Market players in South Korea reflect on the stagnating issuance of equity-linked securities (ELS) linked to ESG indices since their debut in April.

As the most active issuer of ESG index-linked ELS, Shinhan Investment halted its weekly offerings in August having collected KRW11.2 billion (US$9.4m), according to the securities house. Nearly half of the sales amount came from equity-linked funds distributed by Korean banks to retail investors.

“As the volatility of other underlying indices increases, the competitiveness of ESG index-linked ELS has decreased,” a spokesman at Shinhan Investment told SRP. 

The issuer has rolled out nearly 900 ELS since April with the S&P 500, Eurostoxx 50 and Hang Seng China Enterprises Index as the most used underlying assets, SRP data shows. 

In South Korea, there are 63 live ESG-linked ELS tracking the performance of the S&P 500 ESG, Kospi 200, Eurostoxx 50, Eurostoxx 50 ESG or Nikkei 225 in the form of a single or basket structures, according to SRP data. Five additional ELS were withdrawn during their subscription period, including a structure linked to the Eurostoxx 50 Low Carbon EUR Price index.

All live products have a tenor of three years and offer no capital protection - the only offering with 80% capital protection was withdrawn by Shinhan Investment in April. At least 11 of the 63 live ELS are step-down autocallables with a worst-of option, SRP data shows.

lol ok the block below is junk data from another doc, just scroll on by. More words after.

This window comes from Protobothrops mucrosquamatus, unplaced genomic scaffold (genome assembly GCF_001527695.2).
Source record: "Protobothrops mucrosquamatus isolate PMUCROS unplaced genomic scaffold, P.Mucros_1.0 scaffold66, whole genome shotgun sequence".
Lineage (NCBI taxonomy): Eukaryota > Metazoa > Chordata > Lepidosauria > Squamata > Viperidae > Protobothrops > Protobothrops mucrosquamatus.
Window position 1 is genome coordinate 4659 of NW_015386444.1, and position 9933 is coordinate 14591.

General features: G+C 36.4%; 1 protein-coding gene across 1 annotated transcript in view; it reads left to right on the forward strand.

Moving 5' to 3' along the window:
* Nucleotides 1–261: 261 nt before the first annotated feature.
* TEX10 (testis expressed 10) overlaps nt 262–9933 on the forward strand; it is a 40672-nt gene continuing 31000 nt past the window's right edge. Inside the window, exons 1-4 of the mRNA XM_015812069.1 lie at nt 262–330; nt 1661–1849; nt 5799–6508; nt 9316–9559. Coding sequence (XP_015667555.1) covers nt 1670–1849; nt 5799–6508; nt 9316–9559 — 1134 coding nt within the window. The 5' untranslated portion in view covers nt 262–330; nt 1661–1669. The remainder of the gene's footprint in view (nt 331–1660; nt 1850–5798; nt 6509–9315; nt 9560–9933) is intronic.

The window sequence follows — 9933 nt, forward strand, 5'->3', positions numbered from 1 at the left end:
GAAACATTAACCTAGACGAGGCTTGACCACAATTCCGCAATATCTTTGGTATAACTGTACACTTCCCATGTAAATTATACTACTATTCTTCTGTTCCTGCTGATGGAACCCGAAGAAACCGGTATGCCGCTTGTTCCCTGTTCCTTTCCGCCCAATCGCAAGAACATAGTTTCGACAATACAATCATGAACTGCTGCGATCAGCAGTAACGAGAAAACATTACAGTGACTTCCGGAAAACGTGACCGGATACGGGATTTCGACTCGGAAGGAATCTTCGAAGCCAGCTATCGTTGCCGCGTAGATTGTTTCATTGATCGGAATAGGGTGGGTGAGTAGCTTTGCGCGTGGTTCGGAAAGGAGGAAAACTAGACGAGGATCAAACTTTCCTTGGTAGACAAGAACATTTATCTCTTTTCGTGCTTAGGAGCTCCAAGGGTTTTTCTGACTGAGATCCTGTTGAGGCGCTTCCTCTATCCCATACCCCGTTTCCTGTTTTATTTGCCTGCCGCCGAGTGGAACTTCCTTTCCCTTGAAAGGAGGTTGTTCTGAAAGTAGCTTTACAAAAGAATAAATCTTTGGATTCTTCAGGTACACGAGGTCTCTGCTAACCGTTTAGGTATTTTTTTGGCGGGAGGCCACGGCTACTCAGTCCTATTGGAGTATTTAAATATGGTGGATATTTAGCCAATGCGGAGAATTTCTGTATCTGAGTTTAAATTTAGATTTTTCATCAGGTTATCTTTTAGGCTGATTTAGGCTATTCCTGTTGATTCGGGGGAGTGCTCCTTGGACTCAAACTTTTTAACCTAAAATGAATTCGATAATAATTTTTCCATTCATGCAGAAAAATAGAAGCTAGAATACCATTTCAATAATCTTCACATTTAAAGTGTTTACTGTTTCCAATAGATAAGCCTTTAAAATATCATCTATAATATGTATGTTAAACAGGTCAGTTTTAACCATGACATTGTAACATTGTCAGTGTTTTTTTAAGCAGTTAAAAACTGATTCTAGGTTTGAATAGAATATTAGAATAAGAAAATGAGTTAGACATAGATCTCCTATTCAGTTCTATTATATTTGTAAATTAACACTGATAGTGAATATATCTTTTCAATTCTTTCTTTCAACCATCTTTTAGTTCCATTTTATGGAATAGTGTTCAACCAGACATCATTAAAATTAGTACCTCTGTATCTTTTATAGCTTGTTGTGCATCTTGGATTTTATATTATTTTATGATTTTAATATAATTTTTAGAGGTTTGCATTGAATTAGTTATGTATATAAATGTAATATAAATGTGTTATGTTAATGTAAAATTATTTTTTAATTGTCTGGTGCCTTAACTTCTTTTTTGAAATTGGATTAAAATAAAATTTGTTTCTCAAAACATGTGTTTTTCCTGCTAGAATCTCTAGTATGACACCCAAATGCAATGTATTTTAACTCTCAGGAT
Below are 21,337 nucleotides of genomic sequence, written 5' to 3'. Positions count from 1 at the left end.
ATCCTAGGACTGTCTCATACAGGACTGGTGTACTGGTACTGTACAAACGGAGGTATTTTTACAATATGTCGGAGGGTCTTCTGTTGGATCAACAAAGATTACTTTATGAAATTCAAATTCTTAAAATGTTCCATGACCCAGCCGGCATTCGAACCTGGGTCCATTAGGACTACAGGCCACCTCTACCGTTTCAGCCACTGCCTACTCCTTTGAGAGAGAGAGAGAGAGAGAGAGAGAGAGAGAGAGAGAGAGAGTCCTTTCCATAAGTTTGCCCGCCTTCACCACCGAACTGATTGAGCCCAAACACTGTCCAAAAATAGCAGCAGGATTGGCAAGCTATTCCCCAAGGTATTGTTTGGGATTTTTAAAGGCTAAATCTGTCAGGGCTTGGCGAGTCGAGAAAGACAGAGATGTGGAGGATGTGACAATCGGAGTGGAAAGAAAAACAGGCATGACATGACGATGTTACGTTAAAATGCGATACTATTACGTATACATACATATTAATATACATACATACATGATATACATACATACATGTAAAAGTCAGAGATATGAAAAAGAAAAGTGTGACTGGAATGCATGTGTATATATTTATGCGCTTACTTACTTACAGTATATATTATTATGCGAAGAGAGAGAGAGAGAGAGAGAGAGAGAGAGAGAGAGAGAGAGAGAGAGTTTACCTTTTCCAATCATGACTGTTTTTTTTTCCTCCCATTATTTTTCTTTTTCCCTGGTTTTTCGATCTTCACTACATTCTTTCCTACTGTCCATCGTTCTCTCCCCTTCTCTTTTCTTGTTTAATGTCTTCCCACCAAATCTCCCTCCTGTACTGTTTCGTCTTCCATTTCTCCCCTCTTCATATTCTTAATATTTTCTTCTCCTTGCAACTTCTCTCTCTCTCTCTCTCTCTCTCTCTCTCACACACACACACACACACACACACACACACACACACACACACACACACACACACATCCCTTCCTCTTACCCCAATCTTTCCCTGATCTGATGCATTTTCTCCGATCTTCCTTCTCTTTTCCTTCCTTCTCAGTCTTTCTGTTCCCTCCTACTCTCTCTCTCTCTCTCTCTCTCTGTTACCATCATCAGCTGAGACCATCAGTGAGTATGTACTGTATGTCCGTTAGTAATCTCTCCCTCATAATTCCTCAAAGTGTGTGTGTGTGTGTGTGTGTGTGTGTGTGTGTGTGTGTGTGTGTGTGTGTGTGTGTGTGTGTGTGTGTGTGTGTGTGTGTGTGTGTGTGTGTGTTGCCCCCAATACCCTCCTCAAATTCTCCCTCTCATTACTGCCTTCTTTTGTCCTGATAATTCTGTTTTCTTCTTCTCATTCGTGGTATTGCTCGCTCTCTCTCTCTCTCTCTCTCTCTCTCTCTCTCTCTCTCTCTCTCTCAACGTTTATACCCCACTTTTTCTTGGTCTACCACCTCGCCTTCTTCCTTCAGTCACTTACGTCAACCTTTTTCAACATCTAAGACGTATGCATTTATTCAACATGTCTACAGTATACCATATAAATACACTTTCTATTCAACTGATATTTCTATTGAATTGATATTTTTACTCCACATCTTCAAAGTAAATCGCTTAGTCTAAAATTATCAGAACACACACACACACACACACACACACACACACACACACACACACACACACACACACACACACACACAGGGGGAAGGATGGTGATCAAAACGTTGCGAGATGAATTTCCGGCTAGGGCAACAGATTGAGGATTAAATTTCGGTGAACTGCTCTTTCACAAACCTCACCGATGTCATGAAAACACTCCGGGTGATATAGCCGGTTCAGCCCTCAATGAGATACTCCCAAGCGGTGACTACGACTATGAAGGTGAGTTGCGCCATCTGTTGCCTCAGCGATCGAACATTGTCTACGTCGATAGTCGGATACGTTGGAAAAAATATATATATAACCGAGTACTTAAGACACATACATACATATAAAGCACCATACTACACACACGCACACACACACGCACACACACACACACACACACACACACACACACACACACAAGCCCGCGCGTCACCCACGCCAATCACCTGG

Despite the efforts to promoting ESG-linked ELS through weekly launches, Shinhan Investment has seen little interest in the ESG theme from investors who are yield-orientated.

“So far, investors do not feel a big difference between an ESG index and a regular index due to the lack of outperformance between them,” said the spokesman. “Retail clients still look at ESG as the point of consumption but not as an investment.”

To raise interest, issuers and distributors may consider incentives for investors such as a preferential interest rate for loans for customers who invest in ESG index-linked ELS, according to the spokesman. 

Gyun Jun (pictured), senior analyst and director of derivatives strategy at Samsung Securities, noted that ESG-linked ELS usually have a longer investment period, which is required for ESG indices to deliver outperformance of its non-ESG index counterparts.

“Most ELS in Korea have a short-term duration catering to the appetite of retail investors,” Jun told SRP, adding that institutional investors currently account for a larger volume of the ESG-linked ELS than retail.

Korean investors prefer direct investment for the environmental theme among the ESG components, which has stood out in the post-pandemic era, such as renewable energy, said Jun.

“ESG-linked exchange-traded funds (ETFs) or mutual funds have delivered better yields than structured products. The ESG-linked ELS market is still expected to grow in the long term.”

Looking at the entire ELS market, new issuance has been slashed in Q2 21 as the global stock market began to correct, according to Jun. “Investors are increasingly worried about the inflation and more correction of stock markets,” he said.  

This has led to an increasing popularity of ‘hi-five’ or ‘shooting-up’ ELS structures, which offer partial capital guarantee with a digital or leveraged call options, especially on single stocks, according to Jun.